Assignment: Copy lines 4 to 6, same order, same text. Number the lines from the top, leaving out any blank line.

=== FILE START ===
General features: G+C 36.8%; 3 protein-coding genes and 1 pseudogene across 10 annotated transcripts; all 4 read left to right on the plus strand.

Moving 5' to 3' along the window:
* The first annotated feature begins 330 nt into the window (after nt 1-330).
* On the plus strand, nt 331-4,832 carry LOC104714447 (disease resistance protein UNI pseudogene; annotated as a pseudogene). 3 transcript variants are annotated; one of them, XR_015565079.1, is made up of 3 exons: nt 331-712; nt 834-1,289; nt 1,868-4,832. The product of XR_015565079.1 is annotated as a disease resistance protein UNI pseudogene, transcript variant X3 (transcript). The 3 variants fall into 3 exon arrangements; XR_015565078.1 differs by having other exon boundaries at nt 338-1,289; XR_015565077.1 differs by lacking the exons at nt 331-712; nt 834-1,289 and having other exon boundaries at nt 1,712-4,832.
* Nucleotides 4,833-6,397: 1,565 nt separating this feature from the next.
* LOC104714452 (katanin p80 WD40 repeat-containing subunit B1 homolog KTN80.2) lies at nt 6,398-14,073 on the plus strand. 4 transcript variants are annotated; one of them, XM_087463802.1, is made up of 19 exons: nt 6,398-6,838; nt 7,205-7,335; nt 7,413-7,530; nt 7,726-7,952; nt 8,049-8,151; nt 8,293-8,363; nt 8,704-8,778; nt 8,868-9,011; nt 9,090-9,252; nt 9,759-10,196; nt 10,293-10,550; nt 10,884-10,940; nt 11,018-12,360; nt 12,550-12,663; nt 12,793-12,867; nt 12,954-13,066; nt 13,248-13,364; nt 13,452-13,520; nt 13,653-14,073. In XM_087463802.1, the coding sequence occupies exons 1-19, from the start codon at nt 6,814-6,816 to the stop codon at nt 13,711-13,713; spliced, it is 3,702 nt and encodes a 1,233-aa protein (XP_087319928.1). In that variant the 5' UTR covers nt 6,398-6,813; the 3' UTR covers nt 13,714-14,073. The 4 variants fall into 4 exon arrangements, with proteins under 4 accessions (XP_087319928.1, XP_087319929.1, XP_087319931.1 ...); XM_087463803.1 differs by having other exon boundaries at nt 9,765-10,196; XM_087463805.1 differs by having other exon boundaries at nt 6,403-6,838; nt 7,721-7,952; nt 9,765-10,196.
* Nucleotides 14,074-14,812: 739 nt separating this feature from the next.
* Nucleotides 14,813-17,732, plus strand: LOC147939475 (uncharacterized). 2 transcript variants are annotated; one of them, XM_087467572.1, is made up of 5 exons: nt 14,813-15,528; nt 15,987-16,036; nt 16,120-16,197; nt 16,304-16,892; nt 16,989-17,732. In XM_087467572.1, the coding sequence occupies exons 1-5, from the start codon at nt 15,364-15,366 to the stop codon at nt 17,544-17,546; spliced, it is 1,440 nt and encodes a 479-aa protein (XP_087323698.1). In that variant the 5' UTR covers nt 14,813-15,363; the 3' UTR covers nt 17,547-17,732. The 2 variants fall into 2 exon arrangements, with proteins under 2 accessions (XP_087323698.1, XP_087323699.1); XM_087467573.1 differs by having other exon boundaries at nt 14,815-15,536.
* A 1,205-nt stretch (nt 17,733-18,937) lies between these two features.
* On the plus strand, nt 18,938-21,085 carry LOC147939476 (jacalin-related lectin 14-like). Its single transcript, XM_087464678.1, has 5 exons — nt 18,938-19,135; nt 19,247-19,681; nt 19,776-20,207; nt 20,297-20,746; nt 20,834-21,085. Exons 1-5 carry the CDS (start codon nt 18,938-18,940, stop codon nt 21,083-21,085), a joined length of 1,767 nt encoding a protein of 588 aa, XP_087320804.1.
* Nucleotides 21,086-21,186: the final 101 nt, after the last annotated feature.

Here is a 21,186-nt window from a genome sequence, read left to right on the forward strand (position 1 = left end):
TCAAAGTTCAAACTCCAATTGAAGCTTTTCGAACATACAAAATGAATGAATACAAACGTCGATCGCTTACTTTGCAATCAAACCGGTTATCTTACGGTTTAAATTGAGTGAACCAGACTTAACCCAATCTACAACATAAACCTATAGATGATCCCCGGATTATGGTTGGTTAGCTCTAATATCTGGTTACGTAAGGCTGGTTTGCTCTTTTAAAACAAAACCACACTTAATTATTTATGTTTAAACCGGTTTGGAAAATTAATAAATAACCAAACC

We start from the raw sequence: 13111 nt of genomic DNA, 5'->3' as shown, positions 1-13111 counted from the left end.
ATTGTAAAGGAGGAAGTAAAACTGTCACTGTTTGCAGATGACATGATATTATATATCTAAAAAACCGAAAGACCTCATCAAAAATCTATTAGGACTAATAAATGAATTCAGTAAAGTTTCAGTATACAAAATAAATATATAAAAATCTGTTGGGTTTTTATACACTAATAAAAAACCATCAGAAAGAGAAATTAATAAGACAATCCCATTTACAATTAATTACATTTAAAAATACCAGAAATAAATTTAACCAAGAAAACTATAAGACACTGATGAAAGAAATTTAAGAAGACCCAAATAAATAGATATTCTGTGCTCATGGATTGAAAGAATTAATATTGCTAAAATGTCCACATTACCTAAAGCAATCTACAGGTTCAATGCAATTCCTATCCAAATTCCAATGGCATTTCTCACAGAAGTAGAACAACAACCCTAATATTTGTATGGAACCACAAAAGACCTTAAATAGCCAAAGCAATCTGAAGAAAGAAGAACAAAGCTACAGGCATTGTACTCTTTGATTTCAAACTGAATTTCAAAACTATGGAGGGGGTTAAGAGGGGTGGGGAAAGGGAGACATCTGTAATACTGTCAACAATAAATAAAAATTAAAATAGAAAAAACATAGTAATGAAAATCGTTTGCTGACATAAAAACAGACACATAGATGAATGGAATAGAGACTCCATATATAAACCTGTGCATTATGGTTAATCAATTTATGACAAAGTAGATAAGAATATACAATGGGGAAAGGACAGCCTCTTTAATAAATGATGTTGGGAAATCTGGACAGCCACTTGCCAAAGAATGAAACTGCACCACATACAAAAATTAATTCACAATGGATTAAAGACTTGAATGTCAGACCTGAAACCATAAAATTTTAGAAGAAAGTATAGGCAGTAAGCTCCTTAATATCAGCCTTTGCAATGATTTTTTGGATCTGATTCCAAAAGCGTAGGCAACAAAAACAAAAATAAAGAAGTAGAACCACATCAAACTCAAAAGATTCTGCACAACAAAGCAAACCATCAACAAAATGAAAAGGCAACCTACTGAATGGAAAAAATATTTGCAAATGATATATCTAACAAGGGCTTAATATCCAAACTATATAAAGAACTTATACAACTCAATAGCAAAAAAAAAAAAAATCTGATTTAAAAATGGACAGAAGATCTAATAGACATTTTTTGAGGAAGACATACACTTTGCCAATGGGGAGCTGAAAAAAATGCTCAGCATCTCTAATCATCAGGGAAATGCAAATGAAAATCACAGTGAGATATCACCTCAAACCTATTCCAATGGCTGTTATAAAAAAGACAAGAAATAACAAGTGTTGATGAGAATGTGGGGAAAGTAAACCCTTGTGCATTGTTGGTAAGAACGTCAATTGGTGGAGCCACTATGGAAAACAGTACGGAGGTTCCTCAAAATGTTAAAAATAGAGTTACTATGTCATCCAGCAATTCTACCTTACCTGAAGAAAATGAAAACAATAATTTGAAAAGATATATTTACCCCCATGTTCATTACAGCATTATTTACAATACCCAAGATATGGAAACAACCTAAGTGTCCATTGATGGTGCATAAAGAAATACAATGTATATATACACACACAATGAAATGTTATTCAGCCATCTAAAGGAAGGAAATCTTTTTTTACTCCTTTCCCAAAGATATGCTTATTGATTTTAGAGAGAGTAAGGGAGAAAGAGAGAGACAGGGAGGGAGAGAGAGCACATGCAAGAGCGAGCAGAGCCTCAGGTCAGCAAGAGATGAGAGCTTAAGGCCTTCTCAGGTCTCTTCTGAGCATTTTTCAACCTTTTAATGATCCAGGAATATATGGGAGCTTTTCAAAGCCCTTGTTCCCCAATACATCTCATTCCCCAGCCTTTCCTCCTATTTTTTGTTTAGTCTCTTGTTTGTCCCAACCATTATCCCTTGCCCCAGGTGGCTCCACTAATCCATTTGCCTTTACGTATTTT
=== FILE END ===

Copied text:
* On the plus strand, nt 331-4,832 carry LOC104714447 (disease resistance protein UNI pseudogene; annotated as a pseudogene). 3 transcript variants are annotated; one of them, XR_015565079.1, is made up of 3 exons: nt 331-712; nt 834-1,289; nt 1,868-4,832. The product of XR_015565079.1 is annotated as a disease resistance protein UNI pseudogene, transcript variant X3 (transcript). The 3 variants fall into 3 exon arrangements; XR_015565078.1 differs by having other exon boundaries at nt 338-1,289; XR_015565077.1 differs by lacking the exons at nt 331-712; nt 834-1,289 and having other exon boundaries at nt 1,712-4,832.
* Nucleotides 4,833-6,397: 1,565 nt separating this feature from the next.
* LOC104714452 (katanin p80 WD40 repeat-containing subunit B1 homolog KTN80.2) lies at nt 6,398-14,073 on the plus strand. 4 transcript variants are annotated; one of them, XM_087463802.1, is made up of 19 exons: nt 6,398-6,838; nt 7,205-7,335; nt 7,413-7,530; nt 7,726-7,952; nt 8,049-8,151; nt 8,293-8,363; nt 8,704-8,778; nt 8,868-9,011; nt 9,090-9,252; nt 9,759-10,196; nt 10,293-10,550; nt 10,884-10,940; nt 11,018-12,360; nt 12,550-12,663; nt 12,793-12,867; nt 12,954-13,066; nt 13,248-13,364; nt 13,452-13,520; nt 13,653-14,073. In XM_087463802.1, the coding sequence occupies exons 1-19, from the start codon at nt 6,814-6,816 to the stop codon at nt 13,711-13,713; spliced, it is 3,702 nt and encodes a 1,233-aa protein (XP_087319928.1). In that variant the 5' UTR covers nt 6,398-6,813; the 3' UTR covers nt 13,714-14,073. The 4 variants fall into 4 exon arrangements, with proteins under 4 accessions (XP_087319928.1, XP_087319929.1, XP_087319931.1 ...); XM_087463803.1 differs by having other exon boundaries at nt 9,765-10,196; XM_087463805.1 differs by having other exon boundaries at nt 6,403-6,838; nt 7,721-7,952; nt 9,765-10,196.